Colloquium with Dr. Angelica Wehrli, Institute of Social Anthropology, University of Bern
Photo by Angelica Wehrli, Ha Noi, Vietnam, November 2, 2010.
This talk will examine if and how the global financial crisis has affected the “rising dragon,” as Vietnam is often being called. The nature of this crisis is not entirely new, and numerous comparisons have already been drawn: for example, the crisis is compared to the Great Depression that began in 1929, the Oil-Crisis of 1973, or the Asian crisis of 1997-1998.
In order to find out who has been affected by the financial crisis and in which way, data from the macro- and the micro-perspective will be discussed. To this end, social anthropological data on household economies obtained between 2004 and 2010 in Northern Vietnam will make evident how the owners of private large, medium and small sized businesses as well as households which operate without a license in the informal sector experienced the financial crisis. Thanks to the time span of seven years the pre- and post-crisis situation at the local level is recorded which facilitates comparison.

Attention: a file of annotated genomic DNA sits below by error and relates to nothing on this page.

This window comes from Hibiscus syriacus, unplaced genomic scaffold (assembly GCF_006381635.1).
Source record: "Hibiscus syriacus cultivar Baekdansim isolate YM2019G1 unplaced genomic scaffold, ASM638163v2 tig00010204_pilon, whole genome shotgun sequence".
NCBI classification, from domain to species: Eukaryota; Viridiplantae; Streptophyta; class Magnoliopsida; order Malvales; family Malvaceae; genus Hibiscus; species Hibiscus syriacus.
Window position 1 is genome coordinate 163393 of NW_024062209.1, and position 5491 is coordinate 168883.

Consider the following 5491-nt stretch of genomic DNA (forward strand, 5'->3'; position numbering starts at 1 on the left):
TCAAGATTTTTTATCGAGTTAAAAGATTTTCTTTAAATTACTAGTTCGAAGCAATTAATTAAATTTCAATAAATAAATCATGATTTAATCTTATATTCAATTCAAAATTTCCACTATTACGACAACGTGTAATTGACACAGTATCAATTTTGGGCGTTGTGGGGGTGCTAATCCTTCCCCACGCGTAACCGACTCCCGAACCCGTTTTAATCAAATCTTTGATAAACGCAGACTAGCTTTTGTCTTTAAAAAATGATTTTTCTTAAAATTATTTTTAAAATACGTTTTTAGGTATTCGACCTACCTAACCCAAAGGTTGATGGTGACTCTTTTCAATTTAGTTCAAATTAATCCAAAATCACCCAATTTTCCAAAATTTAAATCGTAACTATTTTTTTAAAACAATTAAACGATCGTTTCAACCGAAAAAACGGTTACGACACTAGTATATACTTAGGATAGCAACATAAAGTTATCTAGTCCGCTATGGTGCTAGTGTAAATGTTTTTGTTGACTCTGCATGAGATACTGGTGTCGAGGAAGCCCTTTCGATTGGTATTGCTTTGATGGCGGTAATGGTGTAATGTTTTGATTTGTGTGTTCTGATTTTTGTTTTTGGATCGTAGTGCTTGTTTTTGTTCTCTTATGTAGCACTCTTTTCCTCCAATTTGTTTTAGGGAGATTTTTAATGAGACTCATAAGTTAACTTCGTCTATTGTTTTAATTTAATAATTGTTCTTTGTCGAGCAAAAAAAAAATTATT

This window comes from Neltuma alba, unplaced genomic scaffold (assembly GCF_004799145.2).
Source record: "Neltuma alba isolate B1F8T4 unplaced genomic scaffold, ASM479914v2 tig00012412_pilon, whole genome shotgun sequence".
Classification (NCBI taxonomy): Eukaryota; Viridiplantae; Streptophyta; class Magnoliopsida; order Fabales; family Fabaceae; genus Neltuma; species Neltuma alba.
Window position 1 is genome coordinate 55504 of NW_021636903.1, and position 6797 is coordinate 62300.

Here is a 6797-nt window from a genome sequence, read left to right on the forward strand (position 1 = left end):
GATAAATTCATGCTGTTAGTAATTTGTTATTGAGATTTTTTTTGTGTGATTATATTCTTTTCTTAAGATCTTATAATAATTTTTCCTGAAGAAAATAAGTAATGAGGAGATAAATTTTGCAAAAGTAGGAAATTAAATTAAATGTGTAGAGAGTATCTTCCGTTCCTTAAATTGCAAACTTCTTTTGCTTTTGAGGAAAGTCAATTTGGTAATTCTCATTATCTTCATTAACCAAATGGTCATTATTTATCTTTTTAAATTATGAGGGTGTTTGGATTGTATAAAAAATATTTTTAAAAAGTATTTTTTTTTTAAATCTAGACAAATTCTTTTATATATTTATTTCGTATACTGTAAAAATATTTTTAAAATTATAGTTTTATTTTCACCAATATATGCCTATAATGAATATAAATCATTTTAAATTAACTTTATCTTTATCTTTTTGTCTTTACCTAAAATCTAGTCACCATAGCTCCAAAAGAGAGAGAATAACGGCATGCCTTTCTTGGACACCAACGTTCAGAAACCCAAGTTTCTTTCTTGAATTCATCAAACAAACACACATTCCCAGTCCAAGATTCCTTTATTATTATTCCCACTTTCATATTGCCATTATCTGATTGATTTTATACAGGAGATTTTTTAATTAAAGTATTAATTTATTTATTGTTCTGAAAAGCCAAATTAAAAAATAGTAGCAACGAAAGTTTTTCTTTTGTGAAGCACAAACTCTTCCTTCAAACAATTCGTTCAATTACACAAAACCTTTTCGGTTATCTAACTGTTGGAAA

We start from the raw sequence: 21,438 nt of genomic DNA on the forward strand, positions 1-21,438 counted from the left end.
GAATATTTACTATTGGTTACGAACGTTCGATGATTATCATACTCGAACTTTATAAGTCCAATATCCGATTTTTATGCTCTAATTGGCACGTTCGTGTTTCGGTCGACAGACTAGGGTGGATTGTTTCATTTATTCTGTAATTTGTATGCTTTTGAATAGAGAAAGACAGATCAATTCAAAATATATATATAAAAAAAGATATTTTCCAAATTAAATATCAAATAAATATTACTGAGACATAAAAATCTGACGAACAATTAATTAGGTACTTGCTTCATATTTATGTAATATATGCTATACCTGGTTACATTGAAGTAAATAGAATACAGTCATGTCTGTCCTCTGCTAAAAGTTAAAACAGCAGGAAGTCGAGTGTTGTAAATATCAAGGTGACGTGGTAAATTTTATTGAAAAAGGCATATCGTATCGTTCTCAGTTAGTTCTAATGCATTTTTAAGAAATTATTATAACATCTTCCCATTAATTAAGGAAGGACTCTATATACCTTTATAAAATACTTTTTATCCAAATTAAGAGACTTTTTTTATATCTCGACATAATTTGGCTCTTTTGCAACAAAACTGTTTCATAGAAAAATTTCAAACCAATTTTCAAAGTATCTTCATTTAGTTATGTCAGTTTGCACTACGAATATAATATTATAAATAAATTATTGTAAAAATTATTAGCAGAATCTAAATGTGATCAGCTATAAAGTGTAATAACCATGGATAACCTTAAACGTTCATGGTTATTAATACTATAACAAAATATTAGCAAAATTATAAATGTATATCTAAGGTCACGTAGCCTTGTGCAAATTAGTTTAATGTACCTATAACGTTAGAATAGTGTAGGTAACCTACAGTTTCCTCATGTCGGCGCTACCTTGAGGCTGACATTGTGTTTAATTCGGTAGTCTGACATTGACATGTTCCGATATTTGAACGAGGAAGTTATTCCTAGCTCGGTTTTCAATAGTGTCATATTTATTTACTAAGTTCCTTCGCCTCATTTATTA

Angelica Wehrli is a Visiting Scholar at the UCLA Center for Southeast Asian Studies, coming from the Institute of Social Anthropology, University of Bern, Switzerland where she is an associated researcher. At the IRD, UMR 201 in Paris I – Sorbonne, France she is also associated as a researcher. Her main interest is in (post-)socialist societies (especially Cuba and Vietnam), processes of socio-economic change, gender, migration, religion as well as urbanization. She carried out in-depth research in Havana, Cuba intermittently between 2000 and 2006 for her M.A. and PhD theses. In Vietnam she conducted longitudinal field research in Nam Dinh City and Hanoi between 2004 and 2010. While at UCLA she will be pursuing research on the topic "(Re)challenging norms and values in (post)-socialist Vietnam: decision making strategies within the hô (household) and beyond."
Cost: Free and open to the public.
Sponsor(s): Center for Southeast Asian Studies